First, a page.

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Winter has been hard on everyone this year, thanks to the Polar Vortex we keep hearing about.   I admit, I’ve never been a fan of cold weather.   As a nurse my exposure to the cold was limited to getting to my car to go to work, then making a bee line from my car to the inside of the ER.

Since I started my pet sitting business, Paula’s Pawsitive Pet Services, LLC, I have learned to dress for the cold.

But what about the dogs?  Some dogs love the cold, my Golden Retriever, Sadie, loves the snow and will roll and play in it.  She has access through her doggy door to go outside, but what about the dogs I walk during these winter days?

There is concern about the cold weather while walking the dogs, the snow and ice on the ground, the chemicals on the sidewalks and drive ways to melt it.  I take your dogs safety very seriously.  With the cold comes the danger to nose and paws of your fur-kid.  On these biting cold days, I limit the time of the walks.  I check the pads frequently.  Snow can pack into the pads. I also watch for any signs that indicate the dog is starting to lift their paws. 

When I return the dog back to the home after a quick potty break, I check the paws, remove any packed snow, and make sure there is no harm to the paws.  If the pet has walked across a salted area, I will wash their paws to make sure there are no salt residue that could harm and cause discomfort.

Senior dogs are a special concern in the cold of winter.  There are times when slick spots on the ice pose a threat of slipping and causing the senior to injure a leg or a back.  I am extremely careful to avoid any slick areas.  Neither of us want to hit the ground!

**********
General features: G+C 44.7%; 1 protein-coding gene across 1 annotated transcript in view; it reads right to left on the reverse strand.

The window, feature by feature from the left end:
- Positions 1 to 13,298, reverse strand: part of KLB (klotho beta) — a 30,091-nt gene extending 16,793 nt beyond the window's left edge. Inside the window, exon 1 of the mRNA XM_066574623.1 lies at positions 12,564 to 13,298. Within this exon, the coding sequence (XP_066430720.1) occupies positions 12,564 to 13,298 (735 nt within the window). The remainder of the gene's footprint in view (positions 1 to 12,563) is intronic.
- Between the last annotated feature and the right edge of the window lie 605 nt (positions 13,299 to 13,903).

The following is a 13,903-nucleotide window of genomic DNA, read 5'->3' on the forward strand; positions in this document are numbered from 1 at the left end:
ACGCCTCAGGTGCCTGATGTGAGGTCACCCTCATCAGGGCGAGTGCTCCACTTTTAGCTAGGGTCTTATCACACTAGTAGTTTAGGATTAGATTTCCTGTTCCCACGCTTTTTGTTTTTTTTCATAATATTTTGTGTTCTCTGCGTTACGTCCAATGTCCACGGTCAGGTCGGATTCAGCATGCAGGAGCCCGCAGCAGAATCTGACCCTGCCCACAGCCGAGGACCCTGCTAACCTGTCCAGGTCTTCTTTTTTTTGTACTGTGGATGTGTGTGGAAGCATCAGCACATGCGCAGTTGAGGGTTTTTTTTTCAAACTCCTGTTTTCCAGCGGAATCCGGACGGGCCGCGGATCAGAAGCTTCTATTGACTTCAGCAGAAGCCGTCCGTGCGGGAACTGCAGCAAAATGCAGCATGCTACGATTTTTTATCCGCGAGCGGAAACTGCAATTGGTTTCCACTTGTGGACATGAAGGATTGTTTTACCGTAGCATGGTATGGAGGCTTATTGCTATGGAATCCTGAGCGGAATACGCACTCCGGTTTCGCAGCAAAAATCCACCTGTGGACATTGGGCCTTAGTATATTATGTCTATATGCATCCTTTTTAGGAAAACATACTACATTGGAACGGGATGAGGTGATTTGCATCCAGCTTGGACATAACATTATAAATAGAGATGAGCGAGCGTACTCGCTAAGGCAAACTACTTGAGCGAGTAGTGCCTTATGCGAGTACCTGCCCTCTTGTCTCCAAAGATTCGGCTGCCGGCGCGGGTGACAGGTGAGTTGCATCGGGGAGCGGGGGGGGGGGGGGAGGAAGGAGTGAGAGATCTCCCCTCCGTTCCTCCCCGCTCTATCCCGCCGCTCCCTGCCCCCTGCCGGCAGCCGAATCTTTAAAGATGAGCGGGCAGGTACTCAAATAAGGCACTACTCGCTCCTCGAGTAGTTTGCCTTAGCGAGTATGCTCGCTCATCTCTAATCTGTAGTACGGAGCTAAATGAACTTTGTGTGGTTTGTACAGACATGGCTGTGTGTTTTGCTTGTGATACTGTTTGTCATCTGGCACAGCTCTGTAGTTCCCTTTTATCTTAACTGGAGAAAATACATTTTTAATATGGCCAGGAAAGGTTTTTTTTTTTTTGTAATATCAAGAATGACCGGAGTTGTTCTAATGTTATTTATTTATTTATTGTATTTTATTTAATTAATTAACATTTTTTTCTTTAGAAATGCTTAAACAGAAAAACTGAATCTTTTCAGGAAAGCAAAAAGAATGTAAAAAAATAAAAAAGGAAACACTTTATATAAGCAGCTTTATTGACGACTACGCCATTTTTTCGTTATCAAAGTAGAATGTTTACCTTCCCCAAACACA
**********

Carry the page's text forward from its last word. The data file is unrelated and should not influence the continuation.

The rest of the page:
If you use salt to melt the ice on your driveway or side walk, please purchase the pet friendly salt compound.  I am also concerned about your pet getting salt on their paw pads.  I’ve been known to pick up a dog and carry to a salt-free area.

I become very attached to all my clients’ pets and their safety is a primary concern!

 

 

 

Welcome to Paula’s Pawsitive Pet Services Blog!

I’d like to take this opportunity to welcome you to this website.

My goal is to use this blog site to give you insight in the world of professional pet sitting on a frequent basis.  I don’t consider myself to be a profession writer, but I hope to improve in this endeavor.

I have been a pet lover all my life and I take great pride in my ability to bond with animals.  This has always been a part of my life.  Animals are very sensitive and insightful.  They instantly understand your vibes and will react to the energy you transmit.  I’ve never met a pet that I could not establish a bond, and in fact, I have client’s pets that I have known from puppy to adult. I can honestly say that I have love for many of my “pets”!

This blog is just a welcome letter to you.  My plan is to provide more educational information to you. 

Paula Cunningham, owner/member

http://paulaspawsitivepetservices.com/hello-world/